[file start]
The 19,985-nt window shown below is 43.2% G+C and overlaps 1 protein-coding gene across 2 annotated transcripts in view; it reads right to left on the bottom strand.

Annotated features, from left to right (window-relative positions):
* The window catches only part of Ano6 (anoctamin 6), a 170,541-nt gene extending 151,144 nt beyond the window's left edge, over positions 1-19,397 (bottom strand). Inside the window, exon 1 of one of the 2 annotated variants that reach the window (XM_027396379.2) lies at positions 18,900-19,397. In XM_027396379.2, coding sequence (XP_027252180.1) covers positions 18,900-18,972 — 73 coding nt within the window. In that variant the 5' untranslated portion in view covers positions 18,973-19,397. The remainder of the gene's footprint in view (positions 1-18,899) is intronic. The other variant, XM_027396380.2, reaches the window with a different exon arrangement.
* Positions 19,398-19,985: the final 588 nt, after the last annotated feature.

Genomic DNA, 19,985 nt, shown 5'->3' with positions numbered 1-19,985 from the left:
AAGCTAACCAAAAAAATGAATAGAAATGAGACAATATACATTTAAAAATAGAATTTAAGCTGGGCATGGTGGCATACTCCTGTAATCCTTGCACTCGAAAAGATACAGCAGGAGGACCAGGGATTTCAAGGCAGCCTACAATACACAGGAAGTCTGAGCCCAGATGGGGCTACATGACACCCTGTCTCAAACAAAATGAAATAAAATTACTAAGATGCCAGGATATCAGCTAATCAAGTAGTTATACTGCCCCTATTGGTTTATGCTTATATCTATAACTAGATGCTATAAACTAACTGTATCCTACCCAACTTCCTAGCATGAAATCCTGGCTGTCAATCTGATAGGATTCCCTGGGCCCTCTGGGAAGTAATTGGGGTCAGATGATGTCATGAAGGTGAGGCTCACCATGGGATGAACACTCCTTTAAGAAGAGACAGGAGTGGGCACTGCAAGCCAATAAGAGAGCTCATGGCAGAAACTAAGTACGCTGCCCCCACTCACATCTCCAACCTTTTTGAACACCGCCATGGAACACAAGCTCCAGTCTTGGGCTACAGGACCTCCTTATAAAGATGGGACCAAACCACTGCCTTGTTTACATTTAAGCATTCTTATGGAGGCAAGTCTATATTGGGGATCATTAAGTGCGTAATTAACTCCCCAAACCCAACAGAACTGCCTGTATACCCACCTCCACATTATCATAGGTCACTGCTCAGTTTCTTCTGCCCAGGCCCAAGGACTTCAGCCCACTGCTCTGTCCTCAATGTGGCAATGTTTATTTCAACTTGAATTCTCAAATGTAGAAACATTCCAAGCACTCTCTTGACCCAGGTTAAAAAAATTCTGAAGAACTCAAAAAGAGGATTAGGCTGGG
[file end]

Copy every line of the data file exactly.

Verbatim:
The 19,985-nt window shown below is 43.2% G+C and overlaps 1 protein-coding gene across 2 annotated transcripts in view; it reads right to left on the bottom strand.

Annotated features, from left to right (window-relative positions):
* The window catches only part of Ano6 (anoctamin 6), a 170,541-nt gene extending 151,144 nt beyond the window's left edge, over positions 1-19,397 (bottom strand). Inside the window, exon 1 of one of the 2 annotated variants that reach the window (XM_027396379.2) lies at positions 18,900-19,397. In XM_027396379.2, coding sequence (XP_027252180.1) covers positions 18,900-18,972 — 73 coding nt within the window. In that variant the 5' untranslated portion in view covers positions 18,973-19,397. The remainder of the gene's footprint in view (positions 1-18,899) is intronic. The other variant, XM_027396380.2, reaches the window with a different exon arrangement.
* Positions 19,398-19,985: the final 588 nt, after the last annotated feature.

Genomic DNA, 19,985 nt, shown 5'->3' with positions numbered 1-19,985 from the left:
AAGCTAACCAAAAAAATGAATAGAAATGAGACAATATACATTTAAAAATAGAATTTAAGCTGGGCATGGTGGCATACTCCTGTAATCCTTGCACTCGAAAAGATACAGCAGGAGGACCAGGGATTTCAAGGCAGCCTACAATACACAGGAAGTCTGAGCCCAGATGGGGCTACATGACACCCTGTCTCAAACAAAATGAAATAAAATTACTAAGATGCCAGGATATCAGCTAATCAAGTAGTTATACTGCCCCTATTGGTTTATGCTTATATCTATAACTAGATGCTATAAACTAACTGTATCCTACCCAACTTCCTAGCATGAAATCCTGGCTGTCAATCTGATAGGATTCCCTGGGCCCTCTGGGAAGTAATTGGGGTCAGATGATGTCATGAAGGTGAGGCTCACCATGGGATGAACACTCCTTTAAGAAGAGACAGGAGTGGGCACTGCAAGCCAATAAGAGAGCTCATGGCAGAAACTAAGTACGCTGCCCCCACTCACATCTCCAACCTTTTTGAACACCGCCATGGAACACAAGCTCCAGTCTTGGGCTACAGGACCTCCTTATAAAGATGGGACCAAACCACTGCCTTGTTTACATTTAAGCATTCTTATGGAGGCAAGTCTATATTGGGGATCATTAAGTGCGTAATTAACTCCCCAAACCCAACAGAACTGCCTGTATACCCACCTCCACATTATCATAGGTCACTGCTCAGTTTCTTCTGCCCAGGCCCAAGGACTTCAGCCCACTGCTCTGTCCTCAATGTGGCAATGTTTATTTCAACTTGAATTCTCAAATGTAGAAACATTCCAAGCACTCTCTTGACCCAGGTTAAAAAAATTCTGAAGAACTCAAAAAGAGGATTAGGCTGGG